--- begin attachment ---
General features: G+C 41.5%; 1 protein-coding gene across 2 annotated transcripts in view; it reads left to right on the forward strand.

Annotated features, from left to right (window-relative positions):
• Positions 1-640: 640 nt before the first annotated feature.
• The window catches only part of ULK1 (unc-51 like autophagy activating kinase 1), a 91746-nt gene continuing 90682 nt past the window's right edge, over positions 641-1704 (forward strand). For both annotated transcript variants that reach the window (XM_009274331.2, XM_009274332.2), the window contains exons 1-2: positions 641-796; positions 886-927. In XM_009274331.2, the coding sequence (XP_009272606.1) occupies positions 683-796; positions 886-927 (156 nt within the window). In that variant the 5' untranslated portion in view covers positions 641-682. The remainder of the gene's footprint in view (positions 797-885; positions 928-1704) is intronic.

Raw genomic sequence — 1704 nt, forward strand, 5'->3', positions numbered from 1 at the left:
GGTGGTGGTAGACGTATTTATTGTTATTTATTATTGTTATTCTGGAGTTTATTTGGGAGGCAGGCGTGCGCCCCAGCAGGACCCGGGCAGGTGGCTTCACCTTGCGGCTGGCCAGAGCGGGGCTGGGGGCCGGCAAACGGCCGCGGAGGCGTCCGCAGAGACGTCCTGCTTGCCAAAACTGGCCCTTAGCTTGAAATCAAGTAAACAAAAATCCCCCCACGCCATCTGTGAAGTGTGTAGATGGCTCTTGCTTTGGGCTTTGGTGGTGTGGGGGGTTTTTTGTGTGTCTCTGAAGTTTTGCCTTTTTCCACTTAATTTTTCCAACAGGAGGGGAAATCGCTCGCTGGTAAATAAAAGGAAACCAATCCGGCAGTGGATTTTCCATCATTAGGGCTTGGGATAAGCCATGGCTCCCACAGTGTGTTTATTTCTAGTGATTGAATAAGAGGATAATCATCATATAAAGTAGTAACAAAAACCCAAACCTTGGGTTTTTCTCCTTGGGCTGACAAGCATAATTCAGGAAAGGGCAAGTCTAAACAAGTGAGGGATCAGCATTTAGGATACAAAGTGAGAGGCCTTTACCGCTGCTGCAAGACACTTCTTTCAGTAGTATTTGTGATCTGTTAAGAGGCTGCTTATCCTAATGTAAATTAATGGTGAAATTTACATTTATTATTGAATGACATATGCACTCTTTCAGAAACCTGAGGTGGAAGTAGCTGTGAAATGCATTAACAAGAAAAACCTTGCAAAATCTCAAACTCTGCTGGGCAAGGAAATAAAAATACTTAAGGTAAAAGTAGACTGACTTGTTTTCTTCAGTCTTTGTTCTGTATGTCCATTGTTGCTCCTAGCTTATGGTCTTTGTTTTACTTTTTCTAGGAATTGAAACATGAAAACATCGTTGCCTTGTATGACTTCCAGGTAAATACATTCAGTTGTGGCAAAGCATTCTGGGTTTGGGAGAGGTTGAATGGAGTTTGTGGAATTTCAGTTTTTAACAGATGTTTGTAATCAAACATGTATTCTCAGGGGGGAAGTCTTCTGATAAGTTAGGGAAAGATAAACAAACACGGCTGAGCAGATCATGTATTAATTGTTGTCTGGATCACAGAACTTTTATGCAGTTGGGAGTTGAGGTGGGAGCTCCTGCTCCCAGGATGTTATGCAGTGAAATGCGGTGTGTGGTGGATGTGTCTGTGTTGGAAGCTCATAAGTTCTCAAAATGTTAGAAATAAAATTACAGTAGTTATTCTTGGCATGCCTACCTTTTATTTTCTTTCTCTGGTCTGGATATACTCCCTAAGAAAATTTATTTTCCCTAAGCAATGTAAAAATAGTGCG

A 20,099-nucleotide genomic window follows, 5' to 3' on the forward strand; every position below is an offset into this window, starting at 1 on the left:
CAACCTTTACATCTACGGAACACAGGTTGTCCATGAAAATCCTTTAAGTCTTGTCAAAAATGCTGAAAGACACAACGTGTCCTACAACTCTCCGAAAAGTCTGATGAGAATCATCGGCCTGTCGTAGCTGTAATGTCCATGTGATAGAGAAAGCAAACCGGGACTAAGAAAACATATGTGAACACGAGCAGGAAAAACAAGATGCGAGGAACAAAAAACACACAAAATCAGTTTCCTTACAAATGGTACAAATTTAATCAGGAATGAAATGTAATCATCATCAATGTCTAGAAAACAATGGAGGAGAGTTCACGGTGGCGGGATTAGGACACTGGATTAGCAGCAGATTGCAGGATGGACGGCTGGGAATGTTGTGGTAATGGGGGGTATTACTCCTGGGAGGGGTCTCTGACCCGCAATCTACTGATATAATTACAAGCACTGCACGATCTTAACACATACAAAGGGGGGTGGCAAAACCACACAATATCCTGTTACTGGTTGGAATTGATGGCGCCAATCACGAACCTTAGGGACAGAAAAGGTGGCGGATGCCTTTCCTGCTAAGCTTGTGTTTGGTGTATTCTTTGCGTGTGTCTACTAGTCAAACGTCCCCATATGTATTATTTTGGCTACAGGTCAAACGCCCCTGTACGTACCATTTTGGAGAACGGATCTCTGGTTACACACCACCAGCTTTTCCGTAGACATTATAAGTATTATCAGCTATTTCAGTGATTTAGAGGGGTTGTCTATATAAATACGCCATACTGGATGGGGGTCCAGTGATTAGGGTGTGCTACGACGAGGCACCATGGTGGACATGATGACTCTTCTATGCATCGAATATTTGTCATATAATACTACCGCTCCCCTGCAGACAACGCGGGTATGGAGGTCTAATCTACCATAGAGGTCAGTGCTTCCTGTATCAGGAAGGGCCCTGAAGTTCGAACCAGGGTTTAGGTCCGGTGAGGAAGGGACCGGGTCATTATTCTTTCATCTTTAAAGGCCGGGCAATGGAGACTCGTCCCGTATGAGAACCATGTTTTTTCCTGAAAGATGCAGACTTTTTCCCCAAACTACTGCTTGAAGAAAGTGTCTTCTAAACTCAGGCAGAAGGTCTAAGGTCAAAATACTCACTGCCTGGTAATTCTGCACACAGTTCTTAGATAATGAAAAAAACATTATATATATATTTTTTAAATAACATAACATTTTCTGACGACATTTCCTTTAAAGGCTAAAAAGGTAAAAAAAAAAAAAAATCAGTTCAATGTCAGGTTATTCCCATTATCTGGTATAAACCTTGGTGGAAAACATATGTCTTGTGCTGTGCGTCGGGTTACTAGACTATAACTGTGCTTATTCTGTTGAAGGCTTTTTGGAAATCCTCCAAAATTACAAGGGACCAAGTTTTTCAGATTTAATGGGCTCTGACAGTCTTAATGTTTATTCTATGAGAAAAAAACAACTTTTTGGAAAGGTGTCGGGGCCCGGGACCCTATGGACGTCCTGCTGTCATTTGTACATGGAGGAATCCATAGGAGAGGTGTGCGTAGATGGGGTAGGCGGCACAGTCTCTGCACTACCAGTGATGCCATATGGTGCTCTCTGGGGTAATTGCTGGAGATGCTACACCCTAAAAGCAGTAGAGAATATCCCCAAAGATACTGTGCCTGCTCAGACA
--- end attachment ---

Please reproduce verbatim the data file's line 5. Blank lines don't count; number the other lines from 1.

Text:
Raw genomic sequence — 1704 nt, forward strand, 5'->3', positions numbered from 1 at the left: